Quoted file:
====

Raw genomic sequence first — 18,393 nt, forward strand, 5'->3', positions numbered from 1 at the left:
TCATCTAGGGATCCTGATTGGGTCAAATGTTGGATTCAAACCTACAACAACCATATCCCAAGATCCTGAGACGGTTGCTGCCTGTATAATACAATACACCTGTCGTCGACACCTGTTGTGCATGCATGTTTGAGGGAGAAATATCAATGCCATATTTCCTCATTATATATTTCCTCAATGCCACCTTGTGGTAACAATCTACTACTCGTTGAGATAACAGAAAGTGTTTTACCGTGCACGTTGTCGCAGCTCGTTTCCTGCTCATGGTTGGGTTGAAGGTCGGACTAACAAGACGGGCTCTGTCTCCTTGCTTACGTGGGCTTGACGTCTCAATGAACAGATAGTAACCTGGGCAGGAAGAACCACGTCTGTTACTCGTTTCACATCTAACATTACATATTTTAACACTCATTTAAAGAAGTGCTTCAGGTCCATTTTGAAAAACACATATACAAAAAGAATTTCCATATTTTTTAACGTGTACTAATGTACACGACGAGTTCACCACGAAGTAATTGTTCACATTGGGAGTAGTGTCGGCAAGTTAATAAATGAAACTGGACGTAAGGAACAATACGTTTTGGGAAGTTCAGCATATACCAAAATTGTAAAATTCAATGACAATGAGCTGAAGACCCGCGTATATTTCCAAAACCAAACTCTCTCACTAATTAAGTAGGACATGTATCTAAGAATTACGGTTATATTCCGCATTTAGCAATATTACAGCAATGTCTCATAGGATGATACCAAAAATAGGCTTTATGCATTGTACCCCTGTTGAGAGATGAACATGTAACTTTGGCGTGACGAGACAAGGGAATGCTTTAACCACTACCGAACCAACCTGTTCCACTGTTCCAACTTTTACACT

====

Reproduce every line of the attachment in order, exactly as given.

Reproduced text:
Raw genomic sequence first — 18,393 nt, forward strand, 5'->3', positions numbered from 1 at the left:
TCATCTAGGGATCCTGATTGGGTCAAATGTTGGATTCAAACCTACAACAACCATATCCCAAGATCCTGAGACGGTTGCTGCCTGTATAATACAATACACCTGTCGTCGACACCTGTTGTGCATGCATGTTTGAGGGAGAAATATCAATGCCATATTTCCTCATTATATATTTCCTCAATGCCACCTTGTGGTAACAATCTACTACTCGTTGAGATAACAGAAAGTGTTTTACCGTGCACGTTGTCGCAGCTCGTTTCCTGCTCATGGTTGGGTTGAAGGTCGGACTAACAAGACGGGCTCTGTCTCCTTGCTTACGTGGGCTTGACGTCTCAATGAACAGATAGTAACCTGGGCAGGAAGAACCACGTCTGTTACTCGTTTCACATCTAACATTACATATTTTAACACTCATTTAAAGAAGTGCTTCAGGTCCATTTTGAAAAACACATATACAAAAAGAATTTCCATATTTTTTAACGTGTACTAATGTACACGACGAGTTCACCACGAAGTAATTGTTCACATTGGGAGTAGTGTCGGCAAGTTAATAAATGAAACTGGACGTAAGGAACAATACGTTTTGGGAAGTTCAGCATATACCAAAATTGTAAAATTCAATGACAATGAGCTGAAGACCCGCGTATATTTCCAAAACCAAACTCTCTCACTAATTAAGTAGGACATGTATCTAAGAATTACGGTTATATTCCGCATTTAGCAATATTACAGCAATGTCTCATAGGATGATACCAAAAATAGGCTTTATGCATTGTACCCCTGTTGAGAGATGAACATGTAACTTTGGCGTGACGAGACAAGGGAATGCTTTAACCACTACCGAACCAACCTGTTCCACTGTTCCAACTTTTACACT